"Military Friendly" - What Does It Really Mean?

When I think of veteran students, a quote by Theodore Roosevelt comes to mind: "A man who is good enough to shed his blood for his country is good enough to be given a square deal afterwards." 

Over 43 million men and women have served in our nation’s military since the American Revolution…34 million of those since 1940…over 1.5 million since 2001. Even then, less than 1% of our nation’s population has ever served, allowing the remaining 99% to enjoy the freedoms so often taken for granted.

A little over three years following the execution of the most generous GI Bill (or square deal) in history, more colleges and universities are seeking to capture the attention of active military members, veterans and their families. As a veteran following 22 years of active service and now an administrator in higher education with Lipscomb University, I’d like to think that this pursuit is motivated by appreciation and generosity; however, the reality is some institutions of higher learning tend to focus more on the revenue potential and less on the individual's potential.

Like a bug drawn to the warm luminescence of a "bug zapper," many of our fellow veterans and their families are drawn to the most appealing advertising generated by both traditional brick and mortar schools and those who specialize in on-line education. "Military Friendly" is the opening headline generally followed by "we are a Yellow Ribbon school."  What exactly does this mean?  In truth, only a veteran can determine if a particular institution is "military friendly," and almost any school can become a Yellow Ribbon participant.

As military members depart their respective service, how do they begin to navigate through the overwhelming sea of university, college and technical school advertising rhetoric?  First of all, ask yourself "what is the goal or end-state you desire to achieve?"  Is it a formal degree, technical training credentials or merely the pursuit of adult continuing education in various areas of interest?  Establishing this up front will help you to avoid the "impulse purchase" pitfall that many fall prey to motivated by their rush to get into any college or their failure to look deeper into what the institution has to offer to meet their specific needs.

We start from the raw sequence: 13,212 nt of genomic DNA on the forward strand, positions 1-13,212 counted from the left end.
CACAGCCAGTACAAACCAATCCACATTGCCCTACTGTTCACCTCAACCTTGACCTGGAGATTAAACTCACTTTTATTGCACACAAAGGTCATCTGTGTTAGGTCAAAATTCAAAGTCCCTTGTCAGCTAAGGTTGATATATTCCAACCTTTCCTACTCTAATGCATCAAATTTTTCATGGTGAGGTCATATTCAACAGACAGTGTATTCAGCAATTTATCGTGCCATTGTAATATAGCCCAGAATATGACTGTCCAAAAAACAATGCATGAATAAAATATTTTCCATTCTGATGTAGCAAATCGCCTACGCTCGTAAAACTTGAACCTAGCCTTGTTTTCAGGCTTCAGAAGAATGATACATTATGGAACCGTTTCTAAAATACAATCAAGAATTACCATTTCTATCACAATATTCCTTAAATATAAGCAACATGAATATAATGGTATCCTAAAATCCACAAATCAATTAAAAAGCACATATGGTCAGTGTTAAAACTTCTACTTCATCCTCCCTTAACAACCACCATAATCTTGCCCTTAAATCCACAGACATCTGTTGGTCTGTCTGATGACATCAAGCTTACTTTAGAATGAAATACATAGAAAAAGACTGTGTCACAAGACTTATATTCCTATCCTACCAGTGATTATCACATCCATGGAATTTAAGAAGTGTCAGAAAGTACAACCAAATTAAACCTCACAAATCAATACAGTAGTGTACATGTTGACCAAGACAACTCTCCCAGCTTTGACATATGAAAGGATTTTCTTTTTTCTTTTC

Institutions of higher learning that are investing in the necessary infrastructure to service the needs of veterans have programs easily identified for your review. As you begin sorting through the many options, consider a few environmental factors of the day. There are roughly 23. 5 million living veterans, which comprises almost 9% of our nations population. Over 1. 4 million veterans have entered the civilian workforce since 2002 and there are nearly 200,000 transitioning from military service each year. Therefore, your choices regarding your educational future are vital to distinguishing you from the rest of the herd. When considering an educational institution, consider the following factors:

  • Liaison or Service Director. Does the school have a dedicated veteran representative who understands the specific needs of veterans and assist with benefits and admission?  Many schools assign this as an additional activity within the admissions or registrar offices and thus don’t give this endeavor the attention needed.
  • Centralized Services. Does the school have a dedicated office or center to provide the resources and cross-campus connections needed by incoming veteran students?  The school doesn’t have to provide a one-stop-shop to be effective, however, ensure it has a clearly defined network structure that is continually cultivated by a central office.
  • Counseling Service. Despite the former advertising slogan, not one of us is an Army of one and we all need assistance at some point. Even if you feel this is not something you will need during your academic pursuit, add it to your list of requirements and ensure the school has adequate academic, personal and financial counseling services.